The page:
Will the NHS turn the tide decisively against the government?

Day dot of the government crisis over the NHS Reform bill dawns and it’s the day of the open Conservative rebellion. Cabinet dissent is out in the open and Tim Montgomerie has launched a quite astounding broadside against the bill. Could this bill cost the Conservatives the next election as Montgomerie fears? Well, when your only notable friend is Sayeeda Warsi then its tempting to conclude you’re in very big trouble indeed. Frankly, also, if it doesn’t then it ruddy well should. Not only is Cameron breaking a big election promise but he is putting the health and well-being of literally millions on the line just to satisfy his wealthy backers.

In his post Montgomerie links his critique of the bill to his support of other reforms in education in welfare. The unspoken fear on his part is that the toxicity seeping from the Department of Health could infect other government departments and opposition to this bill could heighten opposition to others. However, for Cameron, that is equally a problem when it comes to retreat – if the Bill is killed it will embolden opponents currently taking on the government in other arenas. This government is inherently unstable and you get the distinct impression its only one good spark away from free-fall and total implosion. Given that Labour has yet to take a commanding lead in the polls and to really grip the national mood, I guess its possible for the Montgomerie best case to be played out, the Bill is dropped, Lansley reshuffled and the fall-out contained. However, if other significant defeats were to follow then this could rapidly change.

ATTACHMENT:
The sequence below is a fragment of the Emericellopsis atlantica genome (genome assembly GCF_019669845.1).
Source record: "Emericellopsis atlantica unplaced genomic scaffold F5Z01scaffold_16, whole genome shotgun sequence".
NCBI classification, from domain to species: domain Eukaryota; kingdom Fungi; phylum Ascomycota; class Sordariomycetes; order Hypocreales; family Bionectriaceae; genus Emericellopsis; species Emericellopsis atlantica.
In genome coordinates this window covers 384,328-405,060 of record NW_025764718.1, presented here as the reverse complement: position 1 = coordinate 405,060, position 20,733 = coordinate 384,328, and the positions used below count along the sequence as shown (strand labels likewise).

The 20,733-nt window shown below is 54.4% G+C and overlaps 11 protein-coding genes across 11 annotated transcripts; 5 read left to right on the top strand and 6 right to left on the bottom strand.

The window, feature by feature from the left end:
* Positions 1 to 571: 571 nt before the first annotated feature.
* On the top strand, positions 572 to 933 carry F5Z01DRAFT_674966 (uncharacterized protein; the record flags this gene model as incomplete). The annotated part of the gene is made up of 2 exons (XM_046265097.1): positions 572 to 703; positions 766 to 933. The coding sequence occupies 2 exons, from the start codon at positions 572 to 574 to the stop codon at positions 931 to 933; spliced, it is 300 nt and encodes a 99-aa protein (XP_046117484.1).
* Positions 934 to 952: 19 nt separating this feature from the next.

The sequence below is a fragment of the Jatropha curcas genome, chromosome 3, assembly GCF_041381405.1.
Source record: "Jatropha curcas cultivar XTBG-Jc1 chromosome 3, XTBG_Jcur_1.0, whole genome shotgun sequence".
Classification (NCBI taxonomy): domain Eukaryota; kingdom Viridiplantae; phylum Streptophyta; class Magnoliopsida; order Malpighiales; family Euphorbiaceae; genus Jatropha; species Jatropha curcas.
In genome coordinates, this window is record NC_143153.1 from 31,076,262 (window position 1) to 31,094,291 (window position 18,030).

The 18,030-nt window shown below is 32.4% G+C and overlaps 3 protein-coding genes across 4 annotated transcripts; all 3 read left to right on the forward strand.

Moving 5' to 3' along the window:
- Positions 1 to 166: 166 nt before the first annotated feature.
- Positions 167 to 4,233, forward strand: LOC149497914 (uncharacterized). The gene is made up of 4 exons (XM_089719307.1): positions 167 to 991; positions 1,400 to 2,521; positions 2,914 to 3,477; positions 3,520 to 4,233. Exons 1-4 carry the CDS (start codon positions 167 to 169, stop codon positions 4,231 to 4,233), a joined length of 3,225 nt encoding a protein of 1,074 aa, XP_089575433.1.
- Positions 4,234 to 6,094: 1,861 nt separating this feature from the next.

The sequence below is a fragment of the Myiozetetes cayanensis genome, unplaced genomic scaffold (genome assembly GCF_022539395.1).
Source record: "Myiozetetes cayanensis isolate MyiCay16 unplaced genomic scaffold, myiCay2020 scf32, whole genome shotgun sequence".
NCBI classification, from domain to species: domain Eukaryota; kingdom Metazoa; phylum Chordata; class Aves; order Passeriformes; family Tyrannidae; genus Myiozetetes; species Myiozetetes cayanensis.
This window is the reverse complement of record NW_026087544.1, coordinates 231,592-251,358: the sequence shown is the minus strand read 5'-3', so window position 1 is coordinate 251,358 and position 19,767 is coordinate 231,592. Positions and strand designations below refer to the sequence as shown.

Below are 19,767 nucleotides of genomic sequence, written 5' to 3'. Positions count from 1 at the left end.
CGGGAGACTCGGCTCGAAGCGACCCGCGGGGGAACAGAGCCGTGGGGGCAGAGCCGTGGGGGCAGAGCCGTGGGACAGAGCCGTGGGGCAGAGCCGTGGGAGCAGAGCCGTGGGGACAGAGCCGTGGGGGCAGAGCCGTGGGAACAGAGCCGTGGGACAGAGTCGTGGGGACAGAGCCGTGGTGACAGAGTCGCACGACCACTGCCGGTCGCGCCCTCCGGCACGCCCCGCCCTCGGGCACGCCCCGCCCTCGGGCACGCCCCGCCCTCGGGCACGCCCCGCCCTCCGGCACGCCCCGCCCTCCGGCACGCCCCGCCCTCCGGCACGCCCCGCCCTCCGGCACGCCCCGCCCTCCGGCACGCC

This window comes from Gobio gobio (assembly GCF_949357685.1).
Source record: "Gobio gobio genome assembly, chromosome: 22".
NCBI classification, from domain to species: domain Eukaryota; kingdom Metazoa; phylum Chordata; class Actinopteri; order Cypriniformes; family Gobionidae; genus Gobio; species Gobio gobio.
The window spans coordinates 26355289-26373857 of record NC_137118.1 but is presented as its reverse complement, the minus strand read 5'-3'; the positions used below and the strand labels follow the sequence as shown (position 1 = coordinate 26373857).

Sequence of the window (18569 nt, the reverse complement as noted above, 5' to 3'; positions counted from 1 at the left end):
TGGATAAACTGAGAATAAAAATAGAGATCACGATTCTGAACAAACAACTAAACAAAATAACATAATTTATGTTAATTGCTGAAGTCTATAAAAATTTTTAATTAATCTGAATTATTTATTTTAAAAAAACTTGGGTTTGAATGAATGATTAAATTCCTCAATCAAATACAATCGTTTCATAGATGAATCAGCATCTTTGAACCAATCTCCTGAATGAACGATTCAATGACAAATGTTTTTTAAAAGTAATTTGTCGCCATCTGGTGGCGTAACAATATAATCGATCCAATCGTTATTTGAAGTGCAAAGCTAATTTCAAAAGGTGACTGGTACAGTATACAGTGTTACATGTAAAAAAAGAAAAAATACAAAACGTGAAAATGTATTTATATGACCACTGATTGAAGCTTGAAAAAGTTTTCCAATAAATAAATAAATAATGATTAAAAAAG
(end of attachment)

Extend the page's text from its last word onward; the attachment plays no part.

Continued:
David Cameron is thus caught between the devil and the deep blue sea politically and he looks dammed either way. He staked his entire ‘nice-n-cuddly New Conservatives’ pitch on his committment to the NHS and now that looks like it will be indelibly tarnished. For Labour, this is a real opportunity to connect the Party and the leader to the national mood on a big issue. It will only capitalise on this though if it can turn the tide successfully on other issues and create real anti-government and anti-Cameron momentum. It will need to be much more coherent than it previously has been and offer real alternatives. If we can do that as a Party then we could make Montgomeries nightmare a painful reality for the government and start making a real difference as a credible opposition.



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About darrellgoodliffe


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